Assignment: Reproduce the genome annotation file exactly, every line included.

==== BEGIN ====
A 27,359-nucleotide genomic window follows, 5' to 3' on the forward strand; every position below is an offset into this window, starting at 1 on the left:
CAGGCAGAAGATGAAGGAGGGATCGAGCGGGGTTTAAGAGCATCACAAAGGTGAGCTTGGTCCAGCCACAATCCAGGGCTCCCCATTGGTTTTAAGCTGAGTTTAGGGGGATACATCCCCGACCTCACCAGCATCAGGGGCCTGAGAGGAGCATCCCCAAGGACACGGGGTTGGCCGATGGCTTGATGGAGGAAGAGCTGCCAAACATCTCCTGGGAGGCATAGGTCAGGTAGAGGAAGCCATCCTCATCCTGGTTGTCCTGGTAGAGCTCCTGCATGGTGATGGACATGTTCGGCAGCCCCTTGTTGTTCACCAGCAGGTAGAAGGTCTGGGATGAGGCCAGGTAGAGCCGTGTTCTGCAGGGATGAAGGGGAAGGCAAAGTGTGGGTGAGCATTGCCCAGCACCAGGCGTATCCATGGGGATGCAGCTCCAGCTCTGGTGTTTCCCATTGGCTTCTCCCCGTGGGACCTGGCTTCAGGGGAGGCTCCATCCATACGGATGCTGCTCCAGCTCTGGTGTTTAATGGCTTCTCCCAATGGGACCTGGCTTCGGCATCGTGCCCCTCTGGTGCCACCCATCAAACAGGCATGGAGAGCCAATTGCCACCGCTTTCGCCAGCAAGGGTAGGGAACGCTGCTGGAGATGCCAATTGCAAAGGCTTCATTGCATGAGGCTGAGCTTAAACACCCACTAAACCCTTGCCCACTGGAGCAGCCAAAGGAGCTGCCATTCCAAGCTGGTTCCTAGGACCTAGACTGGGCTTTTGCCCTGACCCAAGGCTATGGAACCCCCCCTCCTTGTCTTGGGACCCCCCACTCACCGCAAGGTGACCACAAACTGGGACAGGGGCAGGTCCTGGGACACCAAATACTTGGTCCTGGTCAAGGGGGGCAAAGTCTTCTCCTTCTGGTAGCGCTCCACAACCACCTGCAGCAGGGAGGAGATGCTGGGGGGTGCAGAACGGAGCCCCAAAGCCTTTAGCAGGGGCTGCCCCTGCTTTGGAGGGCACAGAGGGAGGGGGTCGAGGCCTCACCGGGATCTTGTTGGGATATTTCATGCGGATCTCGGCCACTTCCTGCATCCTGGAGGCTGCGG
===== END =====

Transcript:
A 27,359-nucleotide genomic window follows, 5' to 3' on the forward strand; every position below is an offset into this window, starting at 1 on the left:
CAGGCAGAAGATGAAGGAGGGATCGAGCGGGGTTTAAGAGCATCACAAAGGTGAGCTTGGTCCAGCCACAATCCAGGGCTCCCCATTGGTTTTAAGCTGAGTTTAGGGGGATACATCCCCGACCTCACCAGCATCAGGGGCCTGAGAGGAGCATCCCCAAGGACACGGGGTTGGCCGATGGCTTGATGGAGGAAGAGCTGCCAAACATCTCCTGGGAGGCATAGGTCAGGTAGAGGAAGCCATCCTCATCCTGGTTGTCCTGGTAGAGCTCCTGCATGGTGATGGACATGTTCGGCAGCCCCTTGTTGTTCACCAGCAGGTAGAAGGTCTGGGATGAGGCCAGGTAGAGCCGTGTTCTGCAGGGATGAAGGGGAAGGCAAAGTGTGGGTGAGCATTGCCCAGCACCAGGCGTATCCATGGGGATGCAGCTCCAGCTCTGGTGTTTCCCATTGGCTTCTCCCCGTGGGACCTGGCTTCAGGGGAGGCTCCATCCATACGGATGCTGCTCCAGCTCTGGTGTTTAATGGCTTCTCCCAATGGGACCTGGCTTCGGCATCGTGCCCCTCTGGTGCCACCCATCAAACAGGCATGGAGAGCCAATTGCCACCGCTTTCGCCAGCAAGGGTAGGGAACGCTGCTGGAGATGCCAATTGCAAAGGCTTCATTGCATGAGGCTGAGCTTAAACACCCACTAAACCCTTGCCCACTGGAGCAGCCAAAGGAGCTGCCATTCCAAGCTGGTTCCTAGGACCTAGACTGGGCTTTTGCCCTGACCCAAGGCTATGGAACCCCCCCTCCTTGTCTTGGGACCCCCCACTCACCGCAAGGTGACCACAAACTGGGACAGGGGCAGGTCCTGGGACACCAAATACTTGGTCCTGGTCAAGGGGGGCAAAGTCTTCTCCTTCTGGTAGCGCTCCACAACCACCTGCAGCAGGGAGGAGATGCTGGGGGGTGCAGAACGGAGCCCCAAAGCCTTTAGCAGGGGCTGCCCCTGCTTTGGAGGGCACAGAGGGAGGGGGTCGAGGCCTCACCGGGATCTTGTTGGGATATTTCATGCGGATCTCGGCCACTTCCTGCATCCTGGAGGCTGCGG